The media meet that wasn't

Amit Varma -- on India Uncut, surprisingly, and not on his cricket-centric 23 Yards blog -- has this hilarious take on the confusion that surrounded the media interaction arranged so the cricket media could meet the Indian players ahead of the first Test.
Reading it makes you wonder -- just how difficult was it to organize a proper press meet anyways? I remember the first time I came across this kind of exercise. Australia was in India under Steve Waugh, to mount that famous assault on the 'Last Frontier'. By the time the team landed in Mumbai, the management had been flooded with so many interview requests, they realized if they honored them all, Australia wouldn't have time left to play any cricket at all.
So this is what they did -- they hired a ballroom at the Taj, and lined up ten tables. At each, sat one Australian player. The Indian newsmen were split into groups of three. Each group was sent to one table, so you got to talk to the player sitting there. At the end of 5 minutes, the groups were shifted one place each, and so on, till each group had gotten its time with each of the ten players.
Then the players left, and the second lot came in, took their places, and the whole thing started all over again. Bottomline, inside of two hours, every journalist present there -- and believe me, you never saw such a crowd! -- had met every one of the Australian players, and left satisfied.
Alright, not entirely satisfied -- some 'senior journalists' figured they deserved more than such democratic treatment, and angled for private time with players; such requests were met with a firm 'no'.
How difficult -- no, seriously -- is that to arrange? But then, I forget; the manager on this tour is a certain Raj Singh Dungarpur, who is hot stuff when it comes to narrating memories of how cricket was played in the 1960s, but not so hot when it comes to the here and the now. Might also be worth spending some thought when picking a media manager -- I mean seriously, how many media conferences has GS Walia organized and for who?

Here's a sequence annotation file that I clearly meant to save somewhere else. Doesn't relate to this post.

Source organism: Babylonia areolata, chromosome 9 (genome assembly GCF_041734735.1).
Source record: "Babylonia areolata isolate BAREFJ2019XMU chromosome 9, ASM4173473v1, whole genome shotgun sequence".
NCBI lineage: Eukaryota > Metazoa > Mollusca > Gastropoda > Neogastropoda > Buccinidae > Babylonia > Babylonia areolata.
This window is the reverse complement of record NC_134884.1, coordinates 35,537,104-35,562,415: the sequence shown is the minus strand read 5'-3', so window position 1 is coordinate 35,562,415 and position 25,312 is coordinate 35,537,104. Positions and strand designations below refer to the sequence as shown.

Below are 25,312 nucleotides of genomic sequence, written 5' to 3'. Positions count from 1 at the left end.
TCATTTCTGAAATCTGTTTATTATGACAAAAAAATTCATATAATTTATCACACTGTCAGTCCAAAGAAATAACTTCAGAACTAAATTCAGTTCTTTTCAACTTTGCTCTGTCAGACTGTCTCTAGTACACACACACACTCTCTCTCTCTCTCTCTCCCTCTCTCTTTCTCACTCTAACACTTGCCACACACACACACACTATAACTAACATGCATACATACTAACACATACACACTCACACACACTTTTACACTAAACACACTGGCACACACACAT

Quick pitch, slow pitch...

Donno about you guys, but I can't wait for the series to start; the flood of reports -- a lot of them going back over ground well covered, several contradicting several others -- is beginning to confuse the heck out of me.
Here's one from the Indian Express, which starts out with the news that the Indians are not talking of their strategy for the first Test against Pakistan.
Stop press, folks -- no team in its right mind is going to 'unveil its strategy' so the opposition can read all about it over breakfast on the morning of the big day, geez!
Elsewhere in that story, this:
Captain Rahul Dravid and coach Greg Chappell made their first routine visit to the stadium to inspect the pitch and were seen having an animated conversation with the chief curator at Gaddafi, Aga Zahid.
Zahid, who is overseeing the preparations on the field in consultation with Pakistan coach Bob Woolmer, wasn’t forthcoming yet on what Pakistan team management has to say on the nature of the wicket. ‘‘Everything that is being said or written is a media hype,’’ said Zahid, pointing out to the track from the boundary which in his view isn’t necessarily a fast bowler’s paradise. Rumours persist that Pak is currently worried about the lack of sunlight that is making their pitch-preparation exercise a damp squib.

And also this:
Meanwhile, the PCB has dropped the idea of staging a Twenty20 charity encounter against India during the current tour to raise funds for the October 8 earthquake victims. The decision to cancel the proposed match was taken after discussions with the BCCI officials as it was felt that it would not be possible to squeeze in the extra tie due to a tight schedule.

Lots in a kiss

Make a rule, and sure enough someone will want to try and break it. Come to think of it, some rules just ask to be broken -- vide the one unveiled in New Zealand, which banned same sex kissing after two women snogged while watching the Black Caps take on the Sri Lankans last Sunday.
So now, thanks to the hoopla, something that would have passed as a fun moment has become a cause celebre -- and prompted attempts to challenge the ban.
The Beige Brigade, which calls itself a group dedicated to keeping cricket fun, says it will run a "Pash for Cash" competition during the upcoming West Indies tour.